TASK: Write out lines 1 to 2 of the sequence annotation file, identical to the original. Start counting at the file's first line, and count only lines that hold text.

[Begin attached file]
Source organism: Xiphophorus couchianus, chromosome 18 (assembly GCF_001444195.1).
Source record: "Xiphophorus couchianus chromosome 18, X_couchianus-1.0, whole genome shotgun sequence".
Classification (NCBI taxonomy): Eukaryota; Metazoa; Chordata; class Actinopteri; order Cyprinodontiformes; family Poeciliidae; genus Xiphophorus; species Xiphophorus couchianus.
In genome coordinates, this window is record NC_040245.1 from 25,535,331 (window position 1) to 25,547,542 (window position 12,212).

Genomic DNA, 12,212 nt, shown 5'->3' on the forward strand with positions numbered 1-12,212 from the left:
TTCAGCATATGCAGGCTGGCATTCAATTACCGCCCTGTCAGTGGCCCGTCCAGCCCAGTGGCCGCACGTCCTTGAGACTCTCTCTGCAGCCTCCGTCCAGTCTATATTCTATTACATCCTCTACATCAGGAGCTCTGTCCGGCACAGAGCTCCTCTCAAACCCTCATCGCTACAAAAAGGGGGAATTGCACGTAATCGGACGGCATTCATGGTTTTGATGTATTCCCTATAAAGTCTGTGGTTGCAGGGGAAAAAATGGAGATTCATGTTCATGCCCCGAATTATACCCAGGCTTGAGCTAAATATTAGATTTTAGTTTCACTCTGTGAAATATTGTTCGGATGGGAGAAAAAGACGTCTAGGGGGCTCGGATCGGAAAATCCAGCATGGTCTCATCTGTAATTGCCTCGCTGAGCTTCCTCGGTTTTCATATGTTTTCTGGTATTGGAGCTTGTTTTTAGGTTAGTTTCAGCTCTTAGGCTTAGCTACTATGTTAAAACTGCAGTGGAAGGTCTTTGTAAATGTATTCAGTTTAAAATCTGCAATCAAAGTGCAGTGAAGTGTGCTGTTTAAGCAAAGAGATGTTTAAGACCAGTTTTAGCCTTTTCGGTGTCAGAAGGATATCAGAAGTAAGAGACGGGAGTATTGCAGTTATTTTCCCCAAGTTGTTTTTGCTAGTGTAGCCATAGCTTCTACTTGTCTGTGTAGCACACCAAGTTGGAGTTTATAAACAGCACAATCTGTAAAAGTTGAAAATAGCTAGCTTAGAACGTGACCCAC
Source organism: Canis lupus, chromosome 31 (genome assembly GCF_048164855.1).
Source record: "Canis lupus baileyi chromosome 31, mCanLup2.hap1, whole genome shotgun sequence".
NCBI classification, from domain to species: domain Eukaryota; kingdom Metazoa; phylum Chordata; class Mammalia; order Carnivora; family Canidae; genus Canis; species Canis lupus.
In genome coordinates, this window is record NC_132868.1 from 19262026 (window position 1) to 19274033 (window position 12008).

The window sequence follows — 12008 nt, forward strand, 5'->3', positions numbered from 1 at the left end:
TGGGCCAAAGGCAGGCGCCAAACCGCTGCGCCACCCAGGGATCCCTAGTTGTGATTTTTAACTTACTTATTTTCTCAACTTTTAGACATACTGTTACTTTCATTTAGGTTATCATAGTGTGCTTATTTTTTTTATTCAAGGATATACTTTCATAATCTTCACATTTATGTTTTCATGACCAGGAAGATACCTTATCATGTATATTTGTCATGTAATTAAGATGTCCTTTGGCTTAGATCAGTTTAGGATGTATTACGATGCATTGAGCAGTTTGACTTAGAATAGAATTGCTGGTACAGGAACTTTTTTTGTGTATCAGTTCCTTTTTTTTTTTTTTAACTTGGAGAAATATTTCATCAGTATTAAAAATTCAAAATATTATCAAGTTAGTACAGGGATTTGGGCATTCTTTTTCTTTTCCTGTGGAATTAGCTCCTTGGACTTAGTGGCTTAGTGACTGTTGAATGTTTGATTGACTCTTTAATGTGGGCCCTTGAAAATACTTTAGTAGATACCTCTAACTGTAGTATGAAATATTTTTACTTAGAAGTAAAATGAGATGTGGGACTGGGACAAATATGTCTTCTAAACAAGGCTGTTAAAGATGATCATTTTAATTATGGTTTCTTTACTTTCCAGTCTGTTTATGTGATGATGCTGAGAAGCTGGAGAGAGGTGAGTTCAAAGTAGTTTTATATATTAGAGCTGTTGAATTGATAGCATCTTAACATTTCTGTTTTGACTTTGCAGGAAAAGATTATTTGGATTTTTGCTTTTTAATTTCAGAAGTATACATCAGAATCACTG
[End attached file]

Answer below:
Source organism: Xiphophorus couchianus, chromosome 18 (assembly GCF_001444195.1).
Source record: "Xiphophorus couchianus chromosome 18, X_couchianus-1.0, whole genome shotgun sequence".